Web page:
How often do we leave parts of our lives, hearts, and relationships on the shelf for years without attention? How often do we become separated by those who seemed to be the other shoe? How many people have had to learn to live with one boot – symbolically in life? How many lives have been re-purposed from a hard working ranch boot to a display in a bar? That seems to be a pretty dramatic re-purpose, in my opinion.

Like that old, frozen-in-time boot, how many parts of life do we leave on the shelf for later? How often do we postpone change; avoid things that need attention; procrastinate reading a book – but instead choose to spend our time on meaningless activities? (TV or Candy Crush)

How often do we leave our relationship with God on the shelf? How often do we say, “Someday I will get around to spending more time with God and more time in His word? But tonight I’m too tired and I’ll be too rushed in the morning.”

How often do we live in our own boot without recognizing that God is in a perfectly matched boot right at our side?

On the other hand, how often do we leave things on the shelf to accumulate dust and cobwebs when they are past their useful life? What is a useful life? When should we let go of things in our lives that we continue to cling to?

The dusty boot on the shelf gave me quite a few things to think about. . . how about you? It raised more questions than it provided answers. I’ll keep pondering.

Polishing Memories

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Cologne, Germany

I was listening to a speaker this week who talked about how stress, negative emotions, and bad memories can affect our physical health. A term he used was to “polish your memories.”  We have a lifetime of memories filling our heads. It’s worth taking some time to think about what thoughts and memories get the majority of our awareness.

Are we remembering life with regret over poor decisions?  Are we wallowing in self-pity because of painful experiences?

Or are we focusing our hearts and minds toward the good in our lives and pasts? Not to deny negative experiences, but what can we do to let them go and give them less power in our minds? Are we treasuring and taking out precious memories and polishing them, fondling them like precious gems that they are?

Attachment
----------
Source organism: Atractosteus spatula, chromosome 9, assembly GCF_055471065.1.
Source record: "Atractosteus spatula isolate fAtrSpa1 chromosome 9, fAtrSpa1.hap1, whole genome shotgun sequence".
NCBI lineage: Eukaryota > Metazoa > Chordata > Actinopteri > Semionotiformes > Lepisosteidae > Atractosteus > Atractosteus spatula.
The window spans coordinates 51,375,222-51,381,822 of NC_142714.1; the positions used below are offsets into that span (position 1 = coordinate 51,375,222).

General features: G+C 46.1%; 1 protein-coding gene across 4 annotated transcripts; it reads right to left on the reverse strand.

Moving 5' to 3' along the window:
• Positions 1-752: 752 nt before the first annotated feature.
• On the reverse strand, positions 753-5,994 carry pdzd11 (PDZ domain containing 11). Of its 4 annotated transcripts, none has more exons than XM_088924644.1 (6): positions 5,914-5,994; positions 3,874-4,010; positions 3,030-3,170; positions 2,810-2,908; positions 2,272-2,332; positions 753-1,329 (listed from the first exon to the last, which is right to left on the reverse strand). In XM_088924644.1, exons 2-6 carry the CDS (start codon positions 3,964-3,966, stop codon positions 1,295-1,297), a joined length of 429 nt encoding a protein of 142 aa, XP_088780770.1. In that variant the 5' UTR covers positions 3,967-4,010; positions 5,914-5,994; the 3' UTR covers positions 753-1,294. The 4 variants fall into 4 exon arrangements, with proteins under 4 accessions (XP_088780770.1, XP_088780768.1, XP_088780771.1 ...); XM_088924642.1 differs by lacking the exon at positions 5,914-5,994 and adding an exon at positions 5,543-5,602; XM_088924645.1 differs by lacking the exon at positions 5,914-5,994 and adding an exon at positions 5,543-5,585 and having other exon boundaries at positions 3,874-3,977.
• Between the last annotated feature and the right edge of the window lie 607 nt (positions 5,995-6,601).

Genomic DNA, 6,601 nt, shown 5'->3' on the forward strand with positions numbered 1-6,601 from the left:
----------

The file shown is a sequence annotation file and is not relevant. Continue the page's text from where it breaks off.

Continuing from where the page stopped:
How can we polish and find peace for the poor experiences in a way that doesn’t bury them but puts them away? Life isn’t fair – I assume you’ve figured that out by now. I sure have. However, our minds can be fair in the judgment of experiences and balance of our thoughts and memories.

I have to ask myself, “How will my day be shaped?” Will I focus on what I can’t do or will I put energy into what I can and will do?

Life is also precious. We need to make memories and polish those that we treasure. Other memories should be pushed away like a stone being skipped across a lake leaving smaller and smaller rings until it sinks to the bottom.

I have some precious moments that I pull out to polish when I’m having a rough day. What’s interesting is that I sometimes have a dilemma – which life moment should I polish today? I inhale, exhale, and feel the problem that seemed so daunting to be shrinking.

I visited my daughter in Germany recently. I had an incredible time. We walked miles and I snapped a lot of pictures. Oh, and by the way, I broke my kneecap and had to take a nap every day for my head. Yes, ouch, but as I heal, I’m polishing the memories of Kendra’s company and care – right up to the point where she handed me off to wheelchair people at the airport. I look forward to my return sometime in the future. Maybe I’ll pack kneepads?

When my older daughter Kayla broke her kneecap last winter (yes, both of us in one year), what I recall was the time I was able to spend helping her while she healed. Lunch on Thursdays, playing with my grandson, and sometimes falling fast asleep on her couch for a nap.